For more years than I like to admit I did not have a good grasp on where my (and after getting married “our”) money was being spent. I did the basics to track our monthly bills including our credit card statements and made sure we didn’t overspend our income or overdraft our checking account. But what I didn’t have was a detailed understanding of the categories in which we were spending more money than others and how much we were spending in each category.
The impetus to start tracking our individual expenses came when we decided to take the leap and establish our first annual budget. However, you don’t have to wait as long as we did to start tracking your own expenses. Tracking expenses is a positive personal finance step that you can take regardless of whether or not you have your own budget.
Why Track Expenses?
Know Where Your Money Is Going
Trust me, if you haven’t tracked your detailed expenses before it will be eye-opening. You may think you have a decent feel for how much money you are spending in certain categories, but it is amazing how even little expenses can add up. Long ago, when people bartered for goods, it was easy to see what was spent (traded away) vs. what was received (traded for). Even when cash was king as recently as a couple decades ago there was a physical exchange on both ends. You had a specific amount of cash at the start and when your cash was depleted you at least knew exactly how much you had spent even if you didn’t remember specific purchases.
Now we live in the age of credit cards, electronic payments, and e-wallets. You simply slide your card into a slot, hit a button on your phone, or wave your mobile device in front of a pad and your money is electronically transferred to someone else. Repeat those actions a couple times a day every day in a month and all of a sudden you may have spent hundreds or thousands of dollars without realizing it.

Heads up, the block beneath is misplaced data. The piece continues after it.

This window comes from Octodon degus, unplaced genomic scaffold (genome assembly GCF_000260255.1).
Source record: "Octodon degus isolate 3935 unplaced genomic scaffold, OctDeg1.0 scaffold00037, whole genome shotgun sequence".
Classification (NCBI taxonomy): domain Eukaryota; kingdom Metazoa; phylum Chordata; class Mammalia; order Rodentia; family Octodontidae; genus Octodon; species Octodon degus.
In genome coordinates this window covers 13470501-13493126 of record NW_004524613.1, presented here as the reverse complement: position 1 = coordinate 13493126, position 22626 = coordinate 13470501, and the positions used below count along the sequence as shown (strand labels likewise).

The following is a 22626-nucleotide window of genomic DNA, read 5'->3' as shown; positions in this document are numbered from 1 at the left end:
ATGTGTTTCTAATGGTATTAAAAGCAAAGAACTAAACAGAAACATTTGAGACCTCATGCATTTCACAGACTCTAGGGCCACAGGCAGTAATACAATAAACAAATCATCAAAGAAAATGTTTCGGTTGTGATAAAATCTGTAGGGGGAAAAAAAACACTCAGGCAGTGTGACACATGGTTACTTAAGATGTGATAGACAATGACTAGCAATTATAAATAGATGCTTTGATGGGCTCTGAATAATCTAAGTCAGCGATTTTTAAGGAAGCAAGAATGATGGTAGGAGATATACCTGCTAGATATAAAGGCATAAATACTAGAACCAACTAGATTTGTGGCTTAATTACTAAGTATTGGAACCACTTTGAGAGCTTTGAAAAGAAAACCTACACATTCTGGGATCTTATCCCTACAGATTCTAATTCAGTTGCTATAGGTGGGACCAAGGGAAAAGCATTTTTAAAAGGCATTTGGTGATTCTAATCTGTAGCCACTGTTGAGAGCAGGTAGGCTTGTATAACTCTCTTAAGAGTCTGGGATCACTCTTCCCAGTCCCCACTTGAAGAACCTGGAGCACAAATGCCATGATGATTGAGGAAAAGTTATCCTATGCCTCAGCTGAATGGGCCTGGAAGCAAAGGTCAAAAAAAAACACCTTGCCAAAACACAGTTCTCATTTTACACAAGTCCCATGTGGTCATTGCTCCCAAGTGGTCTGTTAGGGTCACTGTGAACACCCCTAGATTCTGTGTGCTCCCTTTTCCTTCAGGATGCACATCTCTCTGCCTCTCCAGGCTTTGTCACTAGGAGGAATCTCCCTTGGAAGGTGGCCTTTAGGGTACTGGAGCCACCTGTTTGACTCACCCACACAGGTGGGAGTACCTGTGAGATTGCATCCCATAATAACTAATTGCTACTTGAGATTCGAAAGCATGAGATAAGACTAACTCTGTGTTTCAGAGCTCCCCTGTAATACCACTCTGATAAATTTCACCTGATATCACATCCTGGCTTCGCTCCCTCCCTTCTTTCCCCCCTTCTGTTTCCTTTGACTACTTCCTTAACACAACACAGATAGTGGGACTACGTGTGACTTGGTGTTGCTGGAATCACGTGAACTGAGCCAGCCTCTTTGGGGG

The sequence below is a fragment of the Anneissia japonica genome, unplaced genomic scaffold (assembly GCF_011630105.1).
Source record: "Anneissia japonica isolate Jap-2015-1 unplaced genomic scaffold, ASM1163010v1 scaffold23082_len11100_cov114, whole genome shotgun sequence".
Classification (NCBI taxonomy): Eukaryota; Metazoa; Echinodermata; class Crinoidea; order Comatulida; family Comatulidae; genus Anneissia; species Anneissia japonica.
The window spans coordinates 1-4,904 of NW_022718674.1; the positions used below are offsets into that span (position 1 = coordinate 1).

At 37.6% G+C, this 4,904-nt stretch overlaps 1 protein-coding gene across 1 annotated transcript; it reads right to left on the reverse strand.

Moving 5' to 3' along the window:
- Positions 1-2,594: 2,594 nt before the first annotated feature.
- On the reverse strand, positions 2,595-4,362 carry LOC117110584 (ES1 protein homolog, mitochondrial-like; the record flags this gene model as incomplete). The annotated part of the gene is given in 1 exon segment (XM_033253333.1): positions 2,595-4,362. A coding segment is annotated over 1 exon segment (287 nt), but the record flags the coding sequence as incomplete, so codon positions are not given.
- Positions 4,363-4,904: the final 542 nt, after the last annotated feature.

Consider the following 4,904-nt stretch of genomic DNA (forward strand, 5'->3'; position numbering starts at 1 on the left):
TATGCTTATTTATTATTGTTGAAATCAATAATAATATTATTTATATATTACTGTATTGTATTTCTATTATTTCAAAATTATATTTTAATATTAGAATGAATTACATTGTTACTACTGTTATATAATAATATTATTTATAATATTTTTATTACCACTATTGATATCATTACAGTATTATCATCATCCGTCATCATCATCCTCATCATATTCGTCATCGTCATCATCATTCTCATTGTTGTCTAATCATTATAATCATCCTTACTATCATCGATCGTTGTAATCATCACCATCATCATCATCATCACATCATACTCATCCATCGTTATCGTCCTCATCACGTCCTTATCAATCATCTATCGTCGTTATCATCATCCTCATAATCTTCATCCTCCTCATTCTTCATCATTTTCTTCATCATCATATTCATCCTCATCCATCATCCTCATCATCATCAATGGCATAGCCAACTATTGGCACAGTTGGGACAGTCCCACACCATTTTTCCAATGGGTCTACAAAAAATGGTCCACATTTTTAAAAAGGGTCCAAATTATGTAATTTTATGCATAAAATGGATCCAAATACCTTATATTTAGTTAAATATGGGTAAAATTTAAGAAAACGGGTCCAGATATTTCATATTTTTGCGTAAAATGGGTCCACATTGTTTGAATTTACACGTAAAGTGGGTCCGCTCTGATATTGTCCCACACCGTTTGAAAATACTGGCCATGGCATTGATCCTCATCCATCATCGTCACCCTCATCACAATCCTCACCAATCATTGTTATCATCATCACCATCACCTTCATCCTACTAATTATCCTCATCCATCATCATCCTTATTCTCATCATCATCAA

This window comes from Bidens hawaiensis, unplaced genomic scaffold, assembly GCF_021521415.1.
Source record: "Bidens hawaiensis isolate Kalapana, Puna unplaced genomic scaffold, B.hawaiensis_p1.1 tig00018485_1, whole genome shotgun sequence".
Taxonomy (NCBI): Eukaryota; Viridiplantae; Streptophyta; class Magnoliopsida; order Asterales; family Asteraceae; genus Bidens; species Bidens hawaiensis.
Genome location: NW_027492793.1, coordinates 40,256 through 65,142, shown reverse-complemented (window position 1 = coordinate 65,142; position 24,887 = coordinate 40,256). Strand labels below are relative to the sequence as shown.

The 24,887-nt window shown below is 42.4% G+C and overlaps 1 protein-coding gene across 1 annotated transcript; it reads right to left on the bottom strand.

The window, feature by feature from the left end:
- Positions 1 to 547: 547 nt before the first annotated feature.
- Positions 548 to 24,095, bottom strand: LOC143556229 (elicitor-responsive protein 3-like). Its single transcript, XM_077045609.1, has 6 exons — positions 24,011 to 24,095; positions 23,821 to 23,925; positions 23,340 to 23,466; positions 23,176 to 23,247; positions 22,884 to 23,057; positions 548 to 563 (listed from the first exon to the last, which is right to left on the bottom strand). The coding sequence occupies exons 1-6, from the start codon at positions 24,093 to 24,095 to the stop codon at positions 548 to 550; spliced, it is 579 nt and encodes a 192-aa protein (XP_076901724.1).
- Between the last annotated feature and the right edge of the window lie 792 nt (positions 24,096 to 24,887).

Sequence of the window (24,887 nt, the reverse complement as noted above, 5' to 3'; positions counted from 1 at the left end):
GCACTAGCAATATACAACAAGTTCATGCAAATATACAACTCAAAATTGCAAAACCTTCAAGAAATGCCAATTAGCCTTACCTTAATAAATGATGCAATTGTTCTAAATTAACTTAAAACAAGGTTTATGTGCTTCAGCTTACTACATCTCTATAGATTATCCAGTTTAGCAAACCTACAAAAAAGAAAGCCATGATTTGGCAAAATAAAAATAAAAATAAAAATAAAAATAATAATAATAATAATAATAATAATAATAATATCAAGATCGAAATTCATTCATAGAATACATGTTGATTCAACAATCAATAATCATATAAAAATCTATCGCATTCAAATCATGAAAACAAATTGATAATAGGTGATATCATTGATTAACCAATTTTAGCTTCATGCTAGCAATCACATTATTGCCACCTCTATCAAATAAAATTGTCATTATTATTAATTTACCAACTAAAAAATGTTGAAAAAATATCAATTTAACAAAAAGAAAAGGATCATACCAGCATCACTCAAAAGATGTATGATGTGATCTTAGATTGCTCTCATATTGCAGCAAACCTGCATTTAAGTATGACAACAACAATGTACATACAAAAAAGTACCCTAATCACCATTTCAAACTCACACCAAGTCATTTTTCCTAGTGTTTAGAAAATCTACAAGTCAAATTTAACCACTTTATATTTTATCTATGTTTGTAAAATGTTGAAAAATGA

When you track every expense you start to see patterns emerge that can evolve into category line items in a household budget. Sure, many family budgets will have common categories such as mortgage/rent, groceries, gas, education, and babysitting, but you will also find unique categories that apply to your family. Maybe your kids are into sports and so you have a category for sports fees (those swim lessons add up). Or perhaps you have a blossoming virtuoso on the violin and you decide to track music lessons and violin expenses as a separate category. I recommend letting your categories develop over time versus trying to assign every expense into the perfect category at the start. You will find that new categories appear over time and some categories fade away as your priorities change, your kids grow, and your lifestyle evolves.
Empirical Evidence For Your Budget
It is difficult to create a household budget if you don’t already have a good handle on your current income and expenses. Income is typically better understood even by families who do not have a budget. Many people have an hourly or salary-based job that pays a steady wage and even those paid on commission may have a pretty good idea of how much they make in a typical time period, e.g. month. However, on the expense side, every family is different. Only by tracking your expenses can you see where your money is going on a regular basis. This empirical expense evidence will give you insight into where your money is going today and provide a basis for the numbers you plug into your budget for each category.
Let’s say you are trying to reduce your annual spending and you think eating out would be a good category of expenses to cut. If you are not tracking your expenses how do you know if the amount your put into that category in your budget is less than what you currently spend? Might it be even more than your average monthly spend? If you are diligently tracking and categorizing your expenses you would know how much you typically spend eating out each month. With that knowledge you can set a budget goal that is both feasible and realistic for that category.
How To Track Expenses
There are a number of online tools that make it easier to track your expenses; at least the expenses that are able to be pulled from other online sources. Mint was one of the first and has survived the onslaught of newer competitors. A tool that has gained much popularity specifically within the Personal Finance / Financial Independence space is Personal Capital. And, one of the newer tools to hit the (app) market is Wally. The single page website and mobile app-only approach focuses on a younger, on-the-go audience.